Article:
SproutX is a joint venture between Findex and the National Farmers’ Federation. It’s an innovation hub and startup accelerator designed specifically for the Agtech sector- the first of its kind in Australia.
SproutX focuses on nurturing startups and entrepreneurs to help transform the country’s $100 billion agriculture sector by helping solve a broad range of problems in the industry, using innovative solutions.
Eight startup teams have been selected to join this year’s SproutX program; each receive $40,000 in capital, access to ongoing mentoring from industry experts and office space for six months.
This month we introduce you to Edible Bug Shop.
What is your startup and what problem is it solving for the agriculture industry?
As our population grows we will need to produce more food, in more efficient ways. We have developed sustainable farming techniques that reuse food waste to produce a tiny, nutritious superfood. We have innovated with automated farming technologies to help make edible insects more accessible to consumers.
Tell us more about your enterprise and what inspired this idea?
I started Edible Bug Shop in 2007 after a visit to Thailand. When I arrived back home in Australia I was very surprised that no one was farming insects locally and there were no commercial edible insect products available in Australia. I have a degree in entomology as well as a degree in Food Science (which seemed like a strange combination at the time but works really well for me now!), so I really felt the need to learn more about insects as a source of food, and once I did, I felt compelled to help consumers understand the importance of including insects as a food item, because they are good for us, and good for our planet. Fast forward 10 years, we have a range of retail products in health food stores, we are Asia Pacific’s largest online retailer of products containing insects and we are expanding to meet the demand for our products (both locally and overseas).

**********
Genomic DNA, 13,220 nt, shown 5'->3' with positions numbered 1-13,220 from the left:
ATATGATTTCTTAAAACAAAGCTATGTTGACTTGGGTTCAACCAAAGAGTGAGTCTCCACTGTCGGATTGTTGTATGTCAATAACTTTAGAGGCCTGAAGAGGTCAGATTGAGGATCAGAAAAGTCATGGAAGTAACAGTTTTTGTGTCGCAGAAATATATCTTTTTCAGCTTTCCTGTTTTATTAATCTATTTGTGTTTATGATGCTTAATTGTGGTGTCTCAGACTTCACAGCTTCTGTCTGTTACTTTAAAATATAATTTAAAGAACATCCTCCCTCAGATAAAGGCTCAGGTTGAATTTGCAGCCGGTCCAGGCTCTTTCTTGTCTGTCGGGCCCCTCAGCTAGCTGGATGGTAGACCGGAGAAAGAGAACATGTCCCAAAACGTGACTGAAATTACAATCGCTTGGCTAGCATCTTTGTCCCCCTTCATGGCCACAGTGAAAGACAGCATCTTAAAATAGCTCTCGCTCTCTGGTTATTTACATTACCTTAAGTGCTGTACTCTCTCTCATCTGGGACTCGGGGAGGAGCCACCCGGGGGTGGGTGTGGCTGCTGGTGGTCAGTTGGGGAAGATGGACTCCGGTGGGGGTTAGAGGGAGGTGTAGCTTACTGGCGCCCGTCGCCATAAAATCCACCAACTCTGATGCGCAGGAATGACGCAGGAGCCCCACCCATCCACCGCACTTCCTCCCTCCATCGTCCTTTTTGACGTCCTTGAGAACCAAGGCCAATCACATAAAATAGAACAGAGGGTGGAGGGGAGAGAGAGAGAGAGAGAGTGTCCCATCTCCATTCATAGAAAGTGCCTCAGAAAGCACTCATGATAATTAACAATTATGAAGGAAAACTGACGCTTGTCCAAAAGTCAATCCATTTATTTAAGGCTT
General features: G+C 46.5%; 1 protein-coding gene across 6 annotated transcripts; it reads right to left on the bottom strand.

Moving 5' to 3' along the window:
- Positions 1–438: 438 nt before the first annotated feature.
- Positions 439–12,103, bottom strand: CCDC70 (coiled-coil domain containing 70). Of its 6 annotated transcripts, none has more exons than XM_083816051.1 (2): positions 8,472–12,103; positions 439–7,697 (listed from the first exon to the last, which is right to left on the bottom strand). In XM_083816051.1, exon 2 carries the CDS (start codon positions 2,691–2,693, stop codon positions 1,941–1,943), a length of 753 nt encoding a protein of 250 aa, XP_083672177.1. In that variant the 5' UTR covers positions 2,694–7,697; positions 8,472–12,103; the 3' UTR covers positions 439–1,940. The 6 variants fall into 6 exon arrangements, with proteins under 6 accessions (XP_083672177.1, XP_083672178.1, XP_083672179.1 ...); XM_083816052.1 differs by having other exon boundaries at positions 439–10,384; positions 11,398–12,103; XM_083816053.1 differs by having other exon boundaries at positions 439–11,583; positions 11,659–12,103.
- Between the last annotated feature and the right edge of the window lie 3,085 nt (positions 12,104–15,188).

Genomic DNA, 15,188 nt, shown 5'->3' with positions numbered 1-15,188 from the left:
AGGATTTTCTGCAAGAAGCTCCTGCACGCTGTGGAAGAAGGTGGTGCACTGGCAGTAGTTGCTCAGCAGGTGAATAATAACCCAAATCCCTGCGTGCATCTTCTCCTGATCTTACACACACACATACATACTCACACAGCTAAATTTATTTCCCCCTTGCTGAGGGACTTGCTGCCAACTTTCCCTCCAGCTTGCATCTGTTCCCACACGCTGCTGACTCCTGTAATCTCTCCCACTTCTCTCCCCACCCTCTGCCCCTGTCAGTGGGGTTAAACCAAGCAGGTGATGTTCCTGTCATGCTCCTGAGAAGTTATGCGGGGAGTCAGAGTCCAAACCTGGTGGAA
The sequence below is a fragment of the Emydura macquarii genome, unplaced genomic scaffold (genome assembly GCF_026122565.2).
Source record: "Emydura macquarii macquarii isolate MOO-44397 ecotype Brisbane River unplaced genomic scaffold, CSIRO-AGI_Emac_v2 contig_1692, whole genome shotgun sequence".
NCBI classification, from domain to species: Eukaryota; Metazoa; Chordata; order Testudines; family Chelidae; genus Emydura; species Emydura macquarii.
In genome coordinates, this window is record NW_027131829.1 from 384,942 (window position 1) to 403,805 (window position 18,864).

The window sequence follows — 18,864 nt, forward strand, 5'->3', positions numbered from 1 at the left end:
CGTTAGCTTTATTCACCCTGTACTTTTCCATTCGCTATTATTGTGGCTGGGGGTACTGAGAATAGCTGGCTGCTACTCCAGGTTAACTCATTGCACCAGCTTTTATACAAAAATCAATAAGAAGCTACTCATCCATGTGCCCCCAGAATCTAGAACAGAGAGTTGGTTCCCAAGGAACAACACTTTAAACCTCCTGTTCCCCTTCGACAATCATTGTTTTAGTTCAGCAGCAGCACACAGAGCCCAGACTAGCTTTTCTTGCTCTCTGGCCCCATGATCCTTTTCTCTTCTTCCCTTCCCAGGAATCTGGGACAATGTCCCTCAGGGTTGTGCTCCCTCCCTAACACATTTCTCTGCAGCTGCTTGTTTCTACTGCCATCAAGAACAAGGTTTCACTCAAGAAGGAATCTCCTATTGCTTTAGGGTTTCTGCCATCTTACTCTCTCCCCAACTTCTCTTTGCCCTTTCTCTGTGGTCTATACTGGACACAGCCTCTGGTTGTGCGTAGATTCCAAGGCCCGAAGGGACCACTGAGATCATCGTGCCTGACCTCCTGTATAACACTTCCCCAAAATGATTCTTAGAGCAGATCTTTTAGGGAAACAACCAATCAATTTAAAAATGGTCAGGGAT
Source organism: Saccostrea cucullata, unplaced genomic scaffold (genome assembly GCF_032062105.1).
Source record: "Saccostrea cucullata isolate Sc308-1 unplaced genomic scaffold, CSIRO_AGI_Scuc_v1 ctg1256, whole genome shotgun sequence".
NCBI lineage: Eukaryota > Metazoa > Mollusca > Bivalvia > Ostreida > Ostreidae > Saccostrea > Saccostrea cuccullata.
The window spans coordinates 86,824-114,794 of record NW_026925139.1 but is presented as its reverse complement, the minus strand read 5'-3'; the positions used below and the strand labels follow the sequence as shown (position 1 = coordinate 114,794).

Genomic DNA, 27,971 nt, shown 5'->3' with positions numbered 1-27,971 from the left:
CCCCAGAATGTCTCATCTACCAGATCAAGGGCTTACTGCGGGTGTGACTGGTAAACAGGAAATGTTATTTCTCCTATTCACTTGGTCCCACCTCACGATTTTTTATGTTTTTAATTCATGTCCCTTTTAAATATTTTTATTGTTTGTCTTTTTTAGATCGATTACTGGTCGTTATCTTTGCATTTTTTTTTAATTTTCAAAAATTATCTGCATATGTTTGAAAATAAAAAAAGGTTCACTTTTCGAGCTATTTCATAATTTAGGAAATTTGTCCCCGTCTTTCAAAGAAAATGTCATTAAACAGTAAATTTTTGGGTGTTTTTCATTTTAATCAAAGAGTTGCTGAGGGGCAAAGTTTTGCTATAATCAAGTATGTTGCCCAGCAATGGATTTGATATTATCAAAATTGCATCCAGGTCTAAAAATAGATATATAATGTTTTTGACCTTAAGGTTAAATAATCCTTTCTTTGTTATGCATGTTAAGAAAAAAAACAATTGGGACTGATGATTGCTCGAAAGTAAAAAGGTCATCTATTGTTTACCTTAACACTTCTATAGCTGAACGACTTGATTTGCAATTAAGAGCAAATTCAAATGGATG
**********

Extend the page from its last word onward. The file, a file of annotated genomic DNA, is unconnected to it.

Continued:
What hurdles have you faced and conquered on your startup journey so far?
When we first started breeding insects they were classed as a novel food item, but we have worked closely with the food authority and in 2015 they were moved from the novel food list, and now have the same standards as anything else you would purchase in the supermarket. This was a great leap forward for edible insect products in Australia.
The most obvious hurdle we have had to overcome is the “ick” factor that most people will have when they are presented with a bug to eat. My unique set of skills has allowed me to develop retail products (as well as bulk ingredients) with invisible insects. This allows consumers to have all of the health and nutritional benefits of eating insects without that mental barrier. We have developed burgers, cookies and even ice cream, that have insect protein hidden inside.
How can interested clients, farmers, or investors contact you?
Email us! email@example.com